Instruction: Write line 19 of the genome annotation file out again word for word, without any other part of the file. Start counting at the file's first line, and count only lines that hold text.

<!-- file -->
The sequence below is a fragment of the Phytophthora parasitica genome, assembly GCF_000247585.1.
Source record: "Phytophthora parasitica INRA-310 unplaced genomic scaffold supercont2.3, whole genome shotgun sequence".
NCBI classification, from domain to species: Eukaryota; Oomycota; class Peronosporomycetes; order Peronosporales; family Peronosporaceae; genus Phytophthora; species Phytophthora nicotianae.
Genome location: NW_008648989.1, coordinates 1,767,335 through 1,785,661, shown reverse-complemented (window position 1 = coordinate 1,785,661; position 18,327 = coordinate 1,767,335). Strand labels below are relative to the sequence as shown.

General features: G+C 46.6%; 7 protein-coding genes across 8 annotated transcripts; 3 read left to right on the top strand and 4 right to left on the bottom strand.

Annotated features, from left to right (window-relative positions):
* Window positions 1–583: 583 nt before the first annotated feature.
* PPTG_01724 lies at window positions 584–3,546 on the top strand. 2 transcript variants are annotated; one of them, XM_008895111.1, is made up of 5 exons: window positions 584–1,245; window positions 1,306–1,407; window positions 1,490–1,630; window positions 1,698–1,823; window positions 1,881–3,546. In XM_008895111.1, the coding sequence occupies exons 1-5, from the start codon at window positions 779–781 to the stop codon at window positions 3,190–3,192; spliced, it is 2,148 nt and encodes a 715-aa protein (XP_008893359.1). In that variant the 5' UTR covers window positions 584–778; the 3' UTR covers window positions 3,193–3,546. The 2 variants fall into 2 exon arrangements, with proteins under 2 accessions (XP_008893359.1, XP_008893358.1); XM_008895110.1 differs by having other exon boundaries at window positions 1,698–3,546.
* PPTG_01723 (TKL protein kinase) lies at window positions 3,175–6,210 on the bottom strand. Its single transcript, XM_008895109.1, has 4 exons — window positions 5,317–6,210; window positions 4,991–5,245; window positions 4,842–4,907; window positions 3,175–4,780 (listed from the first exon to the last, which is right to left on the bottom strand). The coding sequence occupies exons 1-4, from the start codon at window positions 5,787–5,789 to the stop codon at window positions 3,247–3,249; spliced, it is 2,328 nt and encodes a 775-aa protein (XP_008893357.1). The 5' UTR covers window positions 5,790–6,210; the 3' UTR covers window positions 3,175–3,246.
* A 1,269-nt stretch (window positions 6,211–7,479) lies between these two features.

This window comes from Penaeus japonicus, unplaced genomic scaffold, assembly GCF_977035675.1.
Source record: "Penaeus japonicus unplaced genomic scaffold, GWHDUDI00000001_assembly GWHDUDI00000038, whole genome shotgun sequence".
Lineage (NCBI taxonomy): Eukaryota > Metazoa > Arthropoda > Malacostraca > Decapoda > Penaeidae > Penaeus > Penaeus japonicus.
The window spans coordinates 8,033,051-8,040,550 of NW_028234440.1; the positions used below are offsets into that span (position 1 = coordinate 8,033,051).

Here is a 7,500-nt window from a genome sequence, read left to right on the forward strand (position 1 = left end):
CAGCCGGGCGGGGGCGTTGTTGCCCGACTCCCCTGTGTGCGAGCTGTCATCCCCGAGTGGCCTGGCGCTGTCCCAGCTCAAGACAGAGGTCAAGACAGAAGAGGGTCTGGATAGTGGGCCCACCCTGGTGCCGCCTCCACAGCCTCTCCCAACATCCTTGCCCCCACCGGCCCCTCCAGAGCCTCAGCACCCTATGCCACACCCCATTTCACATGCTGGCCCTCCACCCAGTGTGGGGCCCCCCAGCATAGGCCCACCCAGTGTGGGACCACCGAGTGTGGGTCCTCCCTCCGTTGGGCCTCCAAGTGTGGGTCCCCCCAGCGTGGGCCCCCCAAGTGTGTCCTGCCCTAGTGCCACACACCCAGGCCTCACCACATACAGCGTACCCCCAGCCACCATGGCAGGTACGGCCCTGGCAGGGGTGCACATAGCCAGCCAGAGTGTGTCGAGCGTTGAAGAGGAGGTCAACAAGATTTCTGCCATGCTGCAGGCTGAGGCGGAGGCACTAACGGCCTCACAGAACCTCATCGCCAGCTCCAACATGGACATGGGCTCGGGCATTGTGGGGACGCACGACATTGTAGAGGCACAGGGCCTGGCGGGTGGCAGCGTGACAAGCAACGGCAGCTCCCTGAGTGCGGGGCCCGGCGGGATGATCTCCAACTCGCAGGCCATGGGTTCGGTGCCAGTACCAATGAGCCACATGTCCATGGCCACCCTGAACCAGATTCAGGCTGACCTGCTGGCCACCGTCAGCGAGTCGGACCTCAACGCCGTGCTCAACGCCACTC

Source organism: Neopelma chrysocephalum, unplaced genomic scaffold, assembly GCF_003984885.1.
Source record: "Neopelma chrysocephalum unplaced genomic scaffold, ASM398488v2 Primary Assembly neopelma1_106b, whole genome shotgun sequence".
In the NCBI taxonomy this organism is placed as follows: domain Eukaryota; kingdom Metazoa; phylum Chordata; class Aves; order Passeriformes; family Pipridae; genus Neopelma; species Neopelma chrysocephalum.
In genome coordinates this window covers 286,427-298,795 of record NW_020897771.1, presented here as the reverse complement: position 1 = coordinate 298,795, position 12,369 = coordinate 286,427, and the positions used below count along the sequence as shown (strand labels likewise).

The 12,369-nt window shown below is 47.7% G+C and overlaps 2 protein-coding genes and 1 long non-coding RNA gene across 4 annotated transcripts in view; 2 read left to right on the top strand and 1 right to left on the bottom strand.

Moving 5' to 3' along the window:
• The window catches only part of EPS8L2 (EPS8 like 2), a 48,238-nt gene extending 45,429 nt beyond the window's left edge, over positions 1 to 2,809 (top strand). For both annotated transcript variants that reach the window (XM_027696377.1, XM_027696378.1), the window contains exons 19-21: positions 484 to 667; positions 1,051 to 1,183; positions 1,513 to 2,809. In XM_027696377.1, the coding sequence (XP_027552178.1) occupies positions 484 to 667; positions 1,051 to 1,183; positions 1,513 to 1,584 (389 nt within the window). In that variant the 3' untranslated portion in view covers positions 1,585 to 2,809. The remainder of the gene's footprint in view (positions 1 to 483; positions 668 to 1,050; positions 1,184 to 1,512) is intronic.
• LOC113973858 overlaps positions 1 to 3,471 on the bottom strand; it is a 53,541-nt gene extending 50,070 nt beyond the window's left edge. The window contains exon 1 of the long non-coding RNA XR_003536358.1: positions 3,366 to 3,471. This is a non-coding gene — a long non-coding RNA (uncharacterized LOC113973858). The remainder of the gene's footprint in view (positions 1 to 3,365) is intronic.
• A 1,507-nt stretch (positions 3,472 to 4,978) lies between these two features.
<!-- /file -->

In the NCBI taxonomy this organism is placed as follows: domain Eukaryota; kingdom Metazoa; phylum Chordata; class Aves; order Passeriformes; family Pipridae; genus Neopelma; species Neopelma chrysocephalum.